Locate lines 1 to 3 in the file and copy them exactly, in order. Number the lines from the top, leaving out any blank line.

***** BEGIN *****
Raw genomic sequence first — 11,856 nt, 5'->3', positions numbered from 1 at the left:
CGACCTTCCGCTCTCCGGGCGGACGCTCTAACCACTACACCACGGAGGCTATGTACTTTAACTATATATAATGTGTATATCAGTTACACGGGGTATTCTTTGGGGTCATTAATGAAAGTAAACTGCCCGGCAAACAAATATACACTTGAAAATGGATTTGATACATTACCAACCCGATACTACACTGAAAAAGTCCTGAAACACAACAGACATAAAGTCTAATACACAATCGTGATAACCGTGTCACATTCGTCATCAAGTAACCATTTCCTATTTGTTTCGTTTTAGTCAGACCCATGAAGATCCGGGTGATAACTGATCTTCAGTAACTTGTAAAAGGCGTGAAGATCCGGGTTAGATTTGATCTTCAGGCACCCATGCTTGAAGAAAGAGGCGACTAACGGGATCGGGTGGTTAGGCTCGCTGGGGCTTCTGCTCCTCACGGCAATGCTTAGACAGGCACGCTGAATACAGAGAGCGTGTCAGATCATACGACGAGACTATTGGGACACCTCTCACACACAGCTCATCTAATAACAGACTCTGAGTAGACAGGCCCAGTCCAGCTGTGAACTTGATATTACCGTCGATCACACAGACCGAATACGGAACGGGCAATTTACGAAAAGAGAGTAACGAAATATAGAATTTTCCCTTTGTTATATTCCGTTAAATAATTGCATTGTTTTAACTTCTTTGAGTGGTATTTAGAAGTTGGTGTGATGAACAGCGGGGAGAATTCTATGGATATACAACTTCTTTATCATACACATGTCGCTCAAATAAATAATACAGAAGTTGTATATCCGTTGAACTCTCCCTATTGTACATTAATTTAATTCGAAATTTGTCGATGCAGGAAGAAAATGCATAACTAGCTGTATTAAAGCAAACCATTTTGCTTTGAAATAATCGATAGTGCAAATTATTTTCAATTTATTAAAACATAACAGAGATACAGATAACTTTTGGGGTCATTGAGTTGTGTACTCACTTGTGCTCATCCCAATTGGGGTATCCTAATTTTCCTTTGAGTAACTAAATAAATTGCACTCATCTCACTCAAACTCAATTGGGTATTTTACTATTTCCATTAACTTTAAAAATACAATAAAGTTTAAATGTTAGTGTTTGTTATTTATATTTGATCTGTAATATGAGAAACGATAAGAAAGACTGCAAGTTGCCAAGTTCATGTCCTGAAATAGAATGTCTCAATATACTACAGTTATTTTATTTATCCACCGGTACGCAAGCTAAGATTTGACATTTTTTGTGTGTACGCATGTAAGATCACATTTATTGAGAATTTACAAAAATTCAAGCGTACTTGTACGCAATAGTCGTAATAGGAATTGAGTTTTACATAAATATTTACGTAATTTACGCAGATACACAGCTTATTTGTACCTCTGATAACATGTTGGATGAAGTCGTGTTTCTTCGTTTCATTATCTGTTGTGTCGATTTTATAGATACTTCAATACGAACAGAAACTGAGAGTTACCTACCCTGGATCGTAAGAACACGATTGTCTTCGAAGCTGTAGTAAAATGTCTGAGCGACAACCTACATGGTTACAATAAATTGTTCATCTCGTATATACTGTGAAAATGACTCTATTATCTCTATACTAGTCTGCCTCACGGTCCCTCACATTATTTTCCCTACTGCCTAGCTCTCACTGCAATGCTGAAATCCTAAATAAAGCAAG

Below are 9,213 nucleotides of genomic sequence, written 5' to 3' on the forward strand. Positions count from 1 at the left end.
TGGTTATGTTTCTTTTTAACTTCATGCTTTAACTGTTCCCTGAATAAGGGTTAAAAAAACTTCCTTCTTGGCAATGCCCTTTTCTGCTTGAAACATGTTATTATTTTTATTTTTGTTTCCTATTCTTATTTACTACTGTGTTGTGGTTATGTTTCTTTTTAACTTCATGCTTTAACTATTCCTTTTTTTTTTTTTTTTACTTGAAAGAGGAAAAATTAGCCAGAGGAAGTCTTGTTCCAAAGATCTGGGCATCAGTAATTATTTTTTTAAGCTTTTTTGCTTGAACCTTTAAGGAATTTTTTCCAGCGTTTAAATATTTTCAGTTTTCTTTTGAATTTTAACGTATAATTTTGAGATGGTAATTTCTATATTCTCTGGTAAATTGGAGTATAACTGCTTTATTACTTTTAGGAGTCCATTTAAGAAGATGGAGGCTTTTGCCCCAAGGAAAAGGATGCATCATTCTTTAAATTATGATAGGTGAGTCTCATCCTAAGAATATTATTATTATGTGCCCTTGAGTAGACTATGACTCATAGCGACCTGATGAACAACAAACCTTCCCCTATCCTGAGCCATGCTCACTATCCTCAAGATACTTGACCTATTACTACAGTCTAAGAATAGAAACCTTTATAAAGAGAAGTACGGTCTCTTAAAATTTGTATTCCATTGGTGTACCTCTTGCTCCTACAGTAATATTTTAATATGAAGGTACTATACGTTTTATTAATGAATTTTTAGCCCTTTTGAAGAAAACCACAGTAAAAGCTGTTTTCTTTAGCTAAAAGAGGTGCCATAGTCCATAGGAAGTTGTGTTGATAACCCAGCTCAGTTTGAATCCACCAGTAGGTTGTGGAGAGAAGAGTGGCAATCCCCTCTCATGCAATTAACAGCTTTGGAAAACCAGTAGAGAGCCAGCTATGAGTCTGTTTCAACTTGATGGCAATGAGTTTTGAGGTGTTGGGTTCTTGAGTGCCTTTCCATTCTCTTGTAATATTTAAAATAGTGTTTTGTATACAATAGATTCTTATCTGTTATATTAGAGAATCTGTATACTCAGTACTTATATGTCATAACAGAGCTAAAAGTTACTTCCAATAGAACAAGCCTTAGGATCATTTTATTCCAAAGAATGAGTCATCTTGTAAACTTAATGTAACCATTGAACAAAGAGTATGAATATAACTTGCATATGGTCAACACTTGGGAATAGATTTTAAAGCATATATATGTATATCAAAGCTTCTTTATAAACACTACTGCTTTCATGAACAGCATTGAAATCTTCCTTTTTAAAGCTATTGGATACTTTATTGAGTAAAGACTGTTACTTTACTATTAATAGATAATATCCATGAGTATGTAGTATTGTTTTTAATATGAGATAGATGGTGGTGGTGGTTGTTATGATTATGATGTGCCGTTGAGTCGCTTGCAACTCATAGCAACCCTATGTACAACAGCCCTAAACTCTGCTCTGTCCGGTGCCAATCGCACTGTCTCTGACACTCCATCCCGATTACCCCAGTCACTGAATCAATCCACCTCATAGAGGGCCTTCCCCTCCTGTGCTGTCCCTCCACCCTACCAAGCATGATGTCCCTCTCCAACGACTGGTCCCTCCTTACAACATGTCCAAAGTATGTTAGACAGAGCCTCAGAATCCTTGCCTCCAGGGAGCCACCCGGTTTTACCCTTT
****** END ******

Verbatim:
Raw genomic sequence first — 11,856 nt, 5'->3', positions numbered from 1 at the left:
CGACCTTCCGCTCTCCGGGCGGACGCTCTAACCACTACACCACGGAGGCTATGTACTTTAACTATATATAATGTGTATATCAGTTACACGGGGTATTCTTTGGGGTCATTAATGAAAGTAAACTGCCCGGCAAACAAATATACACTTGAAAATGGATTTGATACATTACCAACCCGATACTACACTGAAAAAGTCCTGAAACACAACAGACATAAAGTCTAATACACAATCGTGATAACCGTGTCACATTCGTCATCAAGTAACCATTTCCTATTTGTTTCGTTTTAGTCAGACCCATGAAGATCCGGGTGATAACTGATCTTCAGTAACTTGTAAAAGGCGTGAAGATCCGGGTTAGATTTGATCTTCAGGCACCCATGCTTGAAGAAAGAGGCGACTAACGGGATCGGGTGGTTAGGCTCGCTGGGGCTTCTGCTCCTCACGGCAATGCTTAGACAGGCACGCTGAATACAGAGAGCGTGTCAGATCATACGACGAGACTATTGGGACACCTCTCACACACAGCTCATCTAATAACAGACTCTGAGTAGACAGGCCCAGTCCAGCTGTGAACTTGATATTACCGTCGATCACACAGACCGAATACGGAACGGGCAATTTACGAAAAGAGAGTAACGAAATATAGAATTTTCCCTTTGTTATATTCCGTTAAATAATTGCATTGTTTTAACTTCTTTGAGTGGTATTTAGAAGTTGGTGTGATGAACAGCGGGGAGAATTCTATGGATATACAACTTCTTTATCATACACATGTCGCTCAAATAAATAATACAGAAGTTGTATATCCGTTGAACTCTCCCTATTGTACATTAATTTAATTCGAAATTTGTCGATGCAGGAAGAAAATGCATAACTAGCTGTATTAAAGCAAACCATTTTGCTTTGAAATAATCGATAGTGCAAATTATTTTCAATTTATTAAAACATAACAGAGATACAGATAACTTTTGGGGTCATTGAGTTGTGTACTCACTTGTGCTCATCCCAATTGGGGTATCCTAATTTTCCTTTGAGTAACTAAATAAATTGCACTCATCTCACTCAAACTCAATTGGGTATTTTACTATTTCCATTAACTTTAAAAATACAATAAAGTTTAAATGTTAGTGTTTGTTATTTATATTTGATCTGTAATATGAGAAACGATAAGAAAGACTGCAAGTTGCCAAGTTCATGTCCTGAAATAGAATGTCTCAATATACTACAGTTATTTTATTTATCCACCGGTACGCAAGCTAAGATTTGACATTTTTTGTGTGTACGCATGTAAGATCACATTTATTGAGAATTTACAAAAATTCAAGCGTACTTGTACGCAATAGTCGTAATAGGAATTGAGTTTTACATAAATATTTACGTAATTTACGCAGATACACAGCTTATTTGTACCTCTGATAACATGTTGGATGAAGTCGTGTTTCTTCGTTTCATTATCTGTTGTGTCGATTTTATAGATACTTCAATACGAACAGAAACTGAGAGTTACCTACCCTGGATCGTAAGAACACGATTGTCTTCGAAGCTGTAGTAAAATGTCTGAGCGACAACCTACATGGTTACAATAAATTGTTCATCTCGTATATACTGTGAAAATGACTCTATTATCTCTATACTAGTCTGCCTCACGGTCCCTCACATTATTTTCCCTACTGCCTAGCTCTCACTGCAATGCTGAAATCCTAAATAAAGCAAG

Below are 9,213 nucleotides of genomic sequence, written 5' to 3' on the forward strand. Positions count from 1 at the left end.